Monday, February 13, 2012

HFMD: An Old Illness With A New Cause



 Thumbnail of Vesicular eruptions in A) hand, B) foot, and C) mouth of a 6.5-year-old boy from Turku, Finland, with coxsackievirus (CV) A6 infection. Several of his fingernails shed 2 months after the pictures were taken. D) Onychomadesis in a 10-year-old boy from Seinäjoki, Finland, 2 months after hand, foot and mouth disease with CVA6 infection. Photographs courtesy of H. Kujari (A–C) and M. Linna (D).

Vesicular eruptions in A) hand, B) foot, and C) mouth of a 6.5-year-old boy from Turku, Finland, with coxsackievirus (CV) A6 infection.  Credit - CDC EID Journal 


# 6138


Since late in January the newshounds on FluTrackers  have been following a story out of Alabama, where public health authorities have been dealing with an offseason outbreak of Hand Foot and Mouth Disease (HFMD).


Hand Foot and Mouth Disease is often confused by the public with Foot and Mouth Disease (FMD) seen in cattle, swine, and sheep.  Despite the similar name, the diseases are in no way related.


HFMD is a very common viral infection, usually peaking late summer or early fall, and mainly seen among children under the age of 10 (although adults may be vulnerable as well).


It is caused by several of the non-polio enteroviruses.


While this virus classification may be unfamiliar to a lot of people, the 60+ viruses that fall into this category are among the most prevalent viral infections in the world, probably only second to the myriad and ubiquitous variants of Rhinovirus (`common cold’) that circulate every year.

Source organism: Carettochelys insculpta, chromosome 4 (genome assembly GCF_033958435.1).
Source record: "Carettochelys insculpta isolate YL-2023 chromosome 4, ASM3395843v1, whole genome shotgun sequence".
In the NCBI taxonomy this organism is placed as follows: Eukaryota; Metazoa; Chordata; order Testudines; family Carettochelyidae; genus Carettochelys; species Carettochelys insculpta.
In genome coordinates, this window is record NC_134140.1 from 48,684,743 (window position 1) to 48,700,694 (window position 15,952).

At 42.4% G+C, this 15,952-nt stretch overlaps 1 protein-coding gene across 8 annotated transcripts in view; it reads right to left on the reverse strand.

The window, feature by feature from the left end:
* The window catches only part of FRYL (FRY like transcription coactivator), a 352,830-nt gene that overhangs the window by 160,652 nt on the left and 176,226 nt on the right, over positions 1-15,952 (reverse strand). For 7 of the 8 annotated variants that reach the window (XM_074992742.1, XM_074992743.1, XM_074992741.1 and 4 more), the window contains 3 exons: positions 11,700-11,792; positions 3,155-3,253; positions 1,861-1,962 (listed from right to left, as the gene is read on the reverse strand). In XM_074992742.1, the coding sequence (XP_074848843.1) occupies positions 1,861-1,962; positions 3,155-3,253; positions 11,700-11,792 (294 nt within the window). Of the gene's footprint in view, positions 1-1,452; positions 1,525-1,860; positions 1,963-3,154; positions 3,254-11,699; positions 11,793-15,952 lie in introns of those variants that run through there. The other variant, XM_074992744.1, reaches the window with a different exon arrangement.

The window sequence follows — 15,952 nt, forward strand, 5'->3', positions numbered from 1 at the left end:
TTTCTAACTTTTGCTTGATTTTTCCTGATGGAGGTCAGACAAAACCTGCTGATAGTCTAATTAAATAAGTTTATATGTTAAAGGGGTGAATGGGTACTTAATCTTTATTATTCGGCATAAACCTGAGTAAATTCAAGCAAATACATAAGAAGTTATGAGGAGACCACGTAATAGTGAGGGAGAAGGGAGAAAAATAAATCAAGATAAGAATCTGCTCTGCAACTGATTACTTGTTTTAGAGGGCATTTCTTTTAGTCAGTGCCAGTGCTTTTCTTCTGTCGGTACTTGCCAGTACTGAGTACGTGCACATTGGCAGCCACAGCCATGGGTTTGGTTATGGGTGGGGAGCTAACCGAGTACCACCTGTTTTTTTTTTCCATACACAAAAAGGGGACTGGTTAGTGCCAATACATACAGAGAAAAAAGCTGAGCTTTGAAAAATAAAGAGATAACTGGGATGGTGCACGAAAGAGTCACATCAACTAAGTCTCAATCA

The two most common causes of HFMD have been the Coxsackie A16 virus, and the Enterovirus-71 (EV-71), and rarely, the Coxsackie A10 virus.


The disease in the United States is commonly caused by the Coxsackie A16 virus and is generally mild. Outbreaks are not uncommon in schools and childcare facilities.


Over the past decade we've seen outbreaks - particularly in the Far East  - caused by the more pathogenic EV-71 virus, and this version of the HFMD can occasionally be quite serious.


Last year, Vietnam reported more than 90,000 cases of HFMD and reported more than 150 deaths, mostly among young children.


And two years ago , the Virology Journal, published an analysis of an EV-71 HFMD virus that caused a major disease outbreak in Fuyang City, China in 2008 that showed it was due to an emerging recombinant virus (see China: A Recombinant EV-71).


In 2008, the CDC’s EID Journal carried a dispatch describing an outbreak of HFMD in Finland due to an unusual, and apparently emerging, viral cause; the Coxsackie A6 virus.



Coxsackievirus A6 and Hand, Foot, and Mouth Disease, Finland

Riikka Österback, Tytti Vuorinen, Mervi Linna, Petri Susi, Timo Hyypiä, and Matti Waris

During fall 2008, an outbreak of hand, foot, and mouth disease (HFMD) with onychomadesis (nail shedding) as a common feature occurred in Finland. We identified an unusual enterovirus type, coxsackievirus A6 (CVA6), as the causative agent. CVA6 infections may be emerging as a new and major cause of epidemic HFMD.


This dispatch describe a prolonged nationwide outbreak of HFMD starting in 2008, in Finland:


During fall 2008, a nationwide outbreak of HFMD occurred in daycare centers and schools in Finland, starting in August and continuing at least until the end of the year and possibly into the following year. From vesicle fluid specimens of hospitalized children, we identified the etiologic agent as coxsackievirus A6.


Since then, we’ve seen a growing number of reports of HFMD outbreaks around the world due to this particular coxsackievirus, including:



An outbreak of coxsackievirus A6 hand, foot, and mouth disease associated with onychomadesis in Taiwan, 2010

Sung-Hsi Wei, Yuan-Pin Huang, Ming-Chih Liu, Tsung-Pei Tsou, Hui-Chen Lin, Tsuey-Li Lin, Chen-Yen Tsai, Yen-Nan Chao, Luan-Yin Chang and Chun-Ming Hsu

BMC Infectious Diseases 2011, 11:346 doi:10.1186/1471-2334-11-346

Published: 14 December 2011

Hand, Foot, and Mouth Disease Caused by Coxsackievirus A6, Japan, 2011

Fujimoto T, Iizuka S, Enomoto M, Abe K, Yamashita K, Hanaoka N, et al.